Changing the location and schedule of your appointment

According to the DFA, the only information you can change in your online appointment are the location and the schedule.  If you changed your mind about the DFA office where you want to be interviewed for your passport application, you can actually change it online.  You can also do the same for your schedule as long as you follow the guidelines of the DFA for changing confirmed schedules.  Read this blog from last month for the complete details (Can I Reschedule My Confirmed Passport Appointment at the DFA?).

Correcting mistakes such as misspelled names, wrong gender, or wrong application type (new instead of renewal).

You can no longer correct these types of mistakes online but you can have the DFA personnel correct it for you during your interview.  Your application will go through a verification process and you will also be given time to review the entries in your passport before they finalize it for printing.  Make sure to mention which entries you need to be corrected during your interview and review your passport on the screen carefully.

You do not need to make another appointment if you think you committed errors in your application form.  Just go ahead and show up on your scheduled appointment and make sure to mention the corrections you need to apply to your application form.

As always, do not forget to bring the necessary IDs and documents such as your PSA birth certificate and any government-issued ID, for passport application and renewal so you don’t waste your appointment.  Also, always double-check your entries in the online form before hitting the submit button so you minimize the risks of sending out incorrect information into the system.

Stay tuned for more blogs about passport application and renewal.  Got questions? Send us an email.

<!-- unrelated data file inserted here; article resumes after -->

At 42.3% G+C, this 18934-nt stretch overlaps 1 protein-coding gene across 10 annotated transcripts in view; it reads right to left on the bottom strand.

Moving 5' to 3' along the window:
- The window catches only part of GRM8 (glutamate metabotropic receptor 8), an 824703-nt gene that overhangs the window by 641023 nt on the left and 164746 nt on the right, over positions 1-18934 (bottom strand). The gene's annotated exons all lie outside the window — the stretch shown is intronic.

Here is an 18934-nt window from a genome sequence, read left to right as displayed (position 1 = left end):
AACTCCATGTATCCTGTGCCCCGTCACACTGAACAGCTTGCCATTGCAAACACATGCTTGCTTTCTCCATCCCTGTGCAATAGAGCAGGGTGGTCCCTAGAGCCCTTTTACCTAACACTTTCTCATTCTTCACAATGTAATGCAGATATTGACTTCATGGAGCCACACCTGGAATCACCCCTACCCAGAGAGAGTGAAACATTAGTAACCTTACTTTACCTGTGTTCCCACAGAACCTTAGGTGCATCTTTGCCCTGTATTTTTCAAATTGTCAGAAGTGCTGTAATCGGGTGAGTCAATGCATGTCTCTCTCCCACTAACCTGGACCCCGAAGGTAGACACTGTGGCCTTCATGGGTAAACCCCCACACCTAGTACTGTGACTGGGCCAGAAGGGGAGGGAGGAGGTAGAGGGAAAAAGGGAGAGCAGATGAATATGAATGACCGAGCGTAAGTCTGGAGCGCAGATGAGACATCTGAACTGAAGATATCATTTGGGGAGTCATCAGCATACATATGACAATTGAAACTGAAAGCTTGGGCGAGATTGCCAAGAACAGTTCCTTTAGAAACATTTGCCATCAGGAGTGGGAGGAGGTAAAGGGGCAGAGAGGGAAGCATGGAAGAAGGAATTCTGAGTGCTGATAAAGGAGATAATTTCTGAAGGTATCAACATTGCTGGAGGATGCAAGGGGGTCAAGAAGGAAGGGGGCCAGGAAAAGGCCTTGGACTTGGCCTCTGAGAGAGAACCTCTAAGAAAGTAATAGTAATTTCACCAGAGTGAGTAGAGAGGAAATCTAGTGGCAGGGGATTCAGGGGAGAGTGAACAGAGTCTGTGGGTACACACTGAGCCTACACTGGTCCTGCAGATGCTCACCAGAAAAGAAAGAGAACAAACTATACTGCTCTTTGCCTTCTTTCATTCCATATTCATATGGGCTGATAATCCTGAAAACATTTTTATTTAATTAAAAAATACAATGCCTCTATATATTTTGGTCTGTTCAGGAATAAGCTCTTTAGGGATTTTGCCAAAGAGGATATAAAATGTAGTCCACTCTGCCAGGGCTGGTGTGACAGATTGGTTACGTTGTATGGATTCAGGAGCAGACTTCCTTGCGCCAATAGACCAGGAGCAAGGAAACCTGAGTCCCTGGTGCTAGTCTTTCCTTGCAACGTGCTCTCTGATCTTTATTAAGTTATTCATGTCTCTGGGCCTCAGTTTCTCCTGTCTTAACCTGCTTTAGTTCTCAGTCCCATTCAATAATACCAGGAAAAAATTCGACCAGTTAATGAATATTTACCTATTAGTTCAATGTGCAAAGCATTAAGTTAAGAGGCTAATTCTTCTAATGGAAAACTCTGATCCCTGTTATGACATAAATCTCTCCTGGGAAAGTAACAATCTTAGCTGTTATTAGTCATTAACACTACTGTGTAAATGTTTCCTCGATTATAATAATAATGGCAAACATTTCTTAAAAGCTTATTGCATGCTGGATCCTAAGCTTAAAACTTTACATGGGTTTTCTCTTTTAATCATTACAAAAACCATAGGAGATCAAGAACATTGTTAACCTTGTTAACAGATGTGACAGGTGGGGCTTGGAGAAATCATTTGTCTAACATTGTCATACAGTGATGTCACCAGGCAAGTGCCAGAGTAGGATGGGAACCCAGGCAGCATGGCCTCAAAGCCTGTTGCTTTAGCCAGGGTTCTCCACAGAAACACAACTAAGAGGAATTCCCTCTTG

References:

www.dfa.gov.ph

www.passport.gov.ph

www.filipiknow.net

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9 Sept 30

My friend’s dog tore his brand new passport apart, three months before he was scheduled to leave for Singapore.  He cried like a little boy while collecting the scraps of paper that was once his primary travel document.

How do you get a replacement for your damaged passport?  Read this.

First off, we need to define what damaged passport means.  According to the Department of Foreign Affairs, your passport is considered damaged or mutilated when:

  • The data page or any information on it is torn or damaged to the point of unreadability.
  • A damaged passport microchip that is no longer machine-readable.
  • One or more pages have been torn out or missing.
  • Passport cover no longer attached to the booklet.
  • The booklet is unstitched, severely damaged by water, or with visa stamps that have bled out.
  • Passport picture is tampered and no longer clear/visible.

If your passport exhibits any of the above descriptions, you can consider it as damaged and therefore, needs to be replaced.  The DFA treats the replacement of damaged passports as new applications and so anyone seeking to have a damaged passport replaced must go through the same process as when you are applying for a new one.  Here’s how:

  1. The first thing you need to do is to get an appointment online and pay the corresponding passport fee to confirm your slot.
  2. Submit a notarized Affidavit of Explanation as to how, when, and where your passport was damaged or mutilated.
  3. Bring an original and photocopy of the first and last pages of the damaged passport.
  4. Prepare P350 as a penalty fee for the damaged passport.

You are also encouraged to bring an original copy of your PSA birth certificate especially if your personal details are hardly recognizable in the damaged passport.  You can get a copy online and have it delivered to your home at www.psahelpline.ph.

There shall be a 15-day clearing period within which your application will go through verification and your old passport records will be tracked and reviewed.

There you have it.  The process and requirements may be a bit different but rest assured that the DFA can have your damaged passport replaced.